Under plans still being finalized by Treasury officials, the new loan scheme could include a guarantee of up to 80% for loans of up to £ 10million for businesses deemed viable but incapable. obtain financing from their lender, according to Industry and Whitehall. The figures.
Banks will be allowed to set the interest rate for new loans, although the rate is likely to be capped at around 15%, with bankers fearing that any artificially low rate imposed by the state would actually wipe out all other loans to small businesses. companies. .
In the spring, Chancellor Rishi Sunak rushed to set up several loan programs for businesses affected by the Covid foreclosure to avoid a wave of insolvency as the economy froze.
They were originally designed to end in September but have already been extended until the end of January.
Although it is hoped that the worst economic effects of the pandemic will occur next year, ministers are still ready to deal with persistent damage to the economy until 2021, as Covid prevention measures will remain in effect. place until the immunization program has started.
The authorities fear that many small businesses are still severely weakened and are struggling to obtain the necessary financial support.
It is also hoped that this money will support small businesses that want to invest and grow as they seek new markets after Brexit.
Access to the new lending scheme is expected to be much stricter than the rebound lending scheme, which has supported £ 42bn in lending by banks to smaller businesses in the UK.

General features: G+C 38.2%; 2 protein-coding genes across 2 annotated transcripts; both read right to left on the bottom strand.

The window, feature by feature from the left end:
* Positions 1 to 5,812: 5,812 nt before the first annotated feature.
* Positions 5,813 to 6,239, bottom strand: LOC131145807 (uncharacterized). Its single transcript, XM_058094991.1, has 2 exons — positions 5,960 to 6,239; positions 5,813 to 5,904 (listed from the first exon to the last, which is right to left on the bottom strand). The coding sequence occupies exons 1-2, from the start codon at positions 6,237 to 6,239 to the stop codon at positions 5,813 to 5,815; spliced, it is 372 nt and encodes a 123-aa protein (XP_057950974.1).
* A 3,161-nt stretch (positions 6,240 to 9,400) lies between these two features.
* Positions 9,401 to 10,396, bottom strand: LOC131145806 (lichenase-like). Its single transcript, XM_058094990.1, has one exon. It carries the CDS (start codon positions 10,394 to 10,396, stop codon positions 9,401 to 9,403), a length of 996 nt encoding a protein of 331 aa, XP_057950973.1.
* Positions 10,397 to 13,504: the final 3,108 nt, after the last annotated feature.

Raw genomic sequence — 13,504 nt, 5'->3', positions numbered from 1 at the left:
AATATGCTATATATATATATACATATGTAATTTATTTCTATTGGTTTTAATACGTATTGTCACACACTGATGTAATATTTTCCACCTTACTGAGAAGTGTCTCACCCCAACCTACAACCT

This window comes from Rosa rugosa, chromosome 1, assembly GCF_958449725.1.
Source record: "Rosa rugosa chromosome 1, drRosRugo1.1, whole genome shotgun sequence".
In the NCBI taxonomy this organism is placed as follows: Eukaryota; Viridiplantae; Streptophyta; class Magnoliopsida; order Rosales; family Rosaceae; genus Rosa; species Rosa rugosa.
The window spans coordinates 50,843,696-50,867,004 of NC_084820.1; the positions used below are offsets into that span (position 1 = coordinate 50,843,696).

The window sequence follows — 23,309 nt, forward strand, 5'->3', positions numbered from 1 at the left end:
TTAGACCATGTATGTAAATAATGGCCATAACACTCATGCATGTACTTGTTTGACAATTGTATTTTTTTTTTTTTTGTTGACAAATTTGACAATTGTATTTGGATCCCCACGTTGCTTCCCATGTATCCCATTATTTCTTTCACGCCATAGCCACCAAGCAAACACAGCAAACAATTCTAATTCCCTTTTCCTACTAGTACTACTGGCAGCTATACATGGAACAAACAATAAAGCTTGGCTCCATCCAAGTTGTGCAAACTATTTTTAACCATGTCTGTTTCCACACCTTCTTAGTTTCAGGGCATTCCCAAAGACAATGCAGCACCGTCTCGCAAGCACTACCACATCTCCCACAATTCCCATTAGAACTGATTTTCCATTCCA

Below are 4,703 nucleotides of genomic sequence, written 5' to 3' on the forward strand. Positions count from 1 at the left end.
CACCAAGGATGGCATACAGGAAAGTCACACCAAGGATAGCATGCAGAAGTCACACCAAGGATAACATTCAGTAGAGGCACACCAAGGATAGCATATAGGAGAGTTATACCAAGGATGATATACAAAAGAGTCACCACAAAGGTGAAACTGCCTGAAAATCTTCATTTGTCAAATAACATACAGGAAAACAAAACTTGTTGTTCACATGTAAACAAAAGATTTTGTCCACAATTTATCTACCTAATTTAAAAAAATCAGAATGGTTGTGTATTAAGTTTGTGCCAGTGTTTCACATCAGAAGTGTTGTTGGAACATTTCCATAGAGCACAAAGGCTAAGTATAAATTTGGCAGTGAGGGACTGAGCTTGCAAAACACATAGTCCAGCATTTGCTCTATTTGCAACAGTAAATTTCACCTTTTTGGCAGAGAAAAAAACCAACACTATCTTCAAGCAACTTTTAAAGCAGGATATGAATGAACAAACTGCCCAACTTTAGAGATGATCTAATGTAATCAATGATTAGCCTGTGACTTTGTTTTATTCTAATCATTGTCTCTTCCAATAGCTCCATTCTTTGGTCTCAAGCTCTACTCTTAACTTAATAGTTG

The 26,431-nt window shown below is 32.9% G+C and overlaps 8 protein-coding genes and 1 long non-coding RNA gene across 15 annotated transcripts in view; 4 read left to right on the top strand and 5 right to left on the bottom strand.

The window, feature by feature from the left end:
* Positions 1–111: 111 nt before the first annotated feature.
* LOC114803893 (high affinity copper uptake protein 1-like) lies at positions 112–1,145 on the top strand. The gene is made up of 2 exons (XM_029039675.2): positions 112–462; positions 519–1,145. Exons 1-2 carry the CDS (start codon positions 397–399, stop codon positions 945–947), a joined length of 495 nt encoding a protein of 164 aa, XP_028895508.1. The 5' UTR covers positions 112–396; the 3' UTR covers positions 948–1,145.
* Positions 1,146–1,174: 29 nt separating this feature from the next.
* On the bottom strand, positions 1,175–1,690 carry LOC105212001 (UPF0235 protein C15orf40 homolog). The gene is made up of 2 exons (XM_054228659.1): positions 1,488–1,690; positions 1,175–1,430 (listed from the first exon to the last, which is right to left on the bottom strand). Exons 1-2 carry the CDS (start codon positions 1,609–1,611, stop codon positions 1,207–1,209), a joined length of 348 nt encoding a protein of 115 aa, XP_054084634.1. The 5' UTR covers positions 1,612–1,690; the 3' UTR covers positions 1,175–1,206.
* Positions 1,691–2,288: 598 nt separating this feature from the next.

Light checks on borrowers under the scheme have allowed banks to speed up lending, but have raised concerns about fraud and default that could cost taxpayers billions of pounds. The government set the interest rate on rebound loans at just 2.5 percent, with no interest or repayment in the first year.
Rules for the new program will be more in line with the existing Coronavirus Business Interruption Loan Program (CBILS), which has supported around £ 18.5 billion in loans during the pandemic to large SMEs.
This will mean more stringent checks on a borrower’s creditworthiness. One of the most controversial elements will be the possibility of reinstating a partial personal guarantee on the loans.
The use of personal guarantees, which may mean that some of the borrower’s assets are used as collateral, raised concerns when they were included in the initial forms of CBILS in the spring.
But bankers argue that guarantees were standard practice under similar regimes before the pandemic, and any new permanent lending facility should reflect more normal market conditions or risk further distorting the lending market.
Officials want the new scheme to be open to a wide range of businesses and therefore should set low-end loans at just thousands of pounds up to £ 10million repaid over six years.
The program is also expected to support revolving facilities, such as overdrafts and asset finance facilities.
The Treasury has confirmed that the new program is expected to be rolled out from January next year, in line with plans originally announced by Mr. Sunak in September’s “winter economic plan”.
“Our loan programs have provided a lifeline for thousands of businesses across the UK – helping them survive this crisis and protect millions of jobs,” he said. “We are working on a new successor loan program and will provide more details in due course.”
As the terms of the program are still being finalized, there is also the possibility that the Treasury may again extend existing lending programs to ensure that businesses have access to finance after the UK leaves the Single Market. of the EU.